The surrogates (who did not like being referred to as surrogate mothers) were uncomfortable about being the legal parent on birth and were clear that they were not the children's mothers. They also spoke with disappointment at the fact that legal parentage takes so long to redress through the parental order process.
What did unite the panellists was that child centred reform which improved access to surrogacy in the UK was required urgently. They wanted to see pre-birth registration of parental orders and felt that this would give children their true identity immediately on birth.
The panel and the lawyers in the group (we heard from Professor Emily Jackson, Natalie Gamble and Colin Rogerson) sought to dispel the misconception that surrogates can or do just decide to keep the child. As with any decision affecting where a child will live, the child's welfare is the court's paramount consideration.
A vision for the future of surrogacy in England & Wales
Final suggestions for reform included allowing single parents to apply for parental orders to bring surrogacy law in line with reality and also for those who have used double donation (one of the criteria for a parental order is that at least one of the intended parents has to have a genetic connection to the child, which means that couples who both have fertility issues are not eligible to apply). Colin Rogerson explored whether an international convention on surrogacy was likely but said that, given the starkly different approach to surrogacy across the world, an agreed uniform approach is unlikely to be achievable. Instead, he said that a convention on international recognition might be more realistic. At the moment, even if a couple are recognised as legal parents in the country in which a child is born (and the surrogate is not therefore the legal mother in that jurisdiction), this is not recognised here under English Law. This is why parents have to make an application for a parental order which involves the surrogate, who may not be the legal mother in their own country, signing an English form called an ‘Agreement to the making of a parental order in respect of my child’. The absence of international recognition can make the process confusing and time consuming for parents, surrogates and the children.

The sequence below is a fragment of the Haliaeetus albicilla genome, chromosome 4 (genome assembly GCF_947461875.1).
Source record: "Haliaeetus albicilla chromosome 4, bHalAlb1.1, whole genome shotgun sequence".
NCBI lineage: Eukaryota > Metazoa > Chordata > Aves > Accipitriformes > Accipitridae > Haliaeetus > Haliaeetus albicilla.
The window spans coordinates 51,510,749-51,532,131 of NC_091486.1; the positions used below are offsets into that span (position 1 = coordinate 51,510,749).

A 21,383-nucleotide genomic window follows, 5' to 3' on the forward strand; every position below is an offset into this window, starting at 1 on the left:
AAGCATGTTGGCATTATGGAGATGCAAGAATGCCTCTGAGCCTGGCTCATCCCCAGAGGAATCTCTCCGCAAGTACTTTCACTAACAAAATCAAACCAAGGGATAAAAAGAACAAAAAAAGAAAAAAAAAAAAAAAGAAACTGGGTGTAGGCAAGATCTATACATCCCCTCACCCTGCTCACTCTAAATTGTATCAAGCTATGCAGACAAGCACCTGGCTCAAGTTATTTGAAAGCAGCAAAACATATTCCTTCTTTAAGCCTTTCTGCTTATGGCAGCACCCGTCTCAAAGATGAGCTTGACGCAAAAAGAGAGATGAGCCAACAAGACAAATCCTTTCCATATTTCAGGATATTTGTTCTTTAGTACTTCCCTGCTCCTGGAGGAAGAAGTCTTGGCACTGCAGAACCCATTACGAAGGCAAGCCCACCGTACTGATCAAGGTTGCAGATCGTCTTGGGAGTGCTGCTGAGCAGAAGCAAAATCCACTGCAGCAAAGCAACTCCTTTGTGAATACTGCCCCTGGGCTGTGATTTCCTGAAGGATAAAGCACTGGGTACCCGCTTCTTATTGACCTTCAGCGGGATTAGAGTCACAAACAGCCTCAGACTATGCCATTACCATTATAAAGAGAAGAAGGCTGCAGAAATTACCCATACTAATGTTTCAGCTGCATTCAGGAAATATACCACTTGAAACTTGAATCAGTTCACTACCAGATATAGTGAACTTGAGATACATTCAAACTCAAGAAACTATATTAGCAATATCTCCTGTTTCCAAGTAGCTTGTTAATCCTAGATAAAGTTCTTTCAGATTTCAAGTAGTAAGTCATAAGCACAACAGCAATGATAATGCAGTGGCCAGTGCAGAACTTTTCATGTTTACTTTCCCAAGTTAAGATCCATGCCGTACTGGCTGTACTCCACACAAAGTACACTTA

Surrogacy can be full of potential pitfalls and we recommend you spend time researching, reading relevant literature, speaking to others who have had a child through surrogacy and engaging a specialist lawyer to help you to understand the legal issues.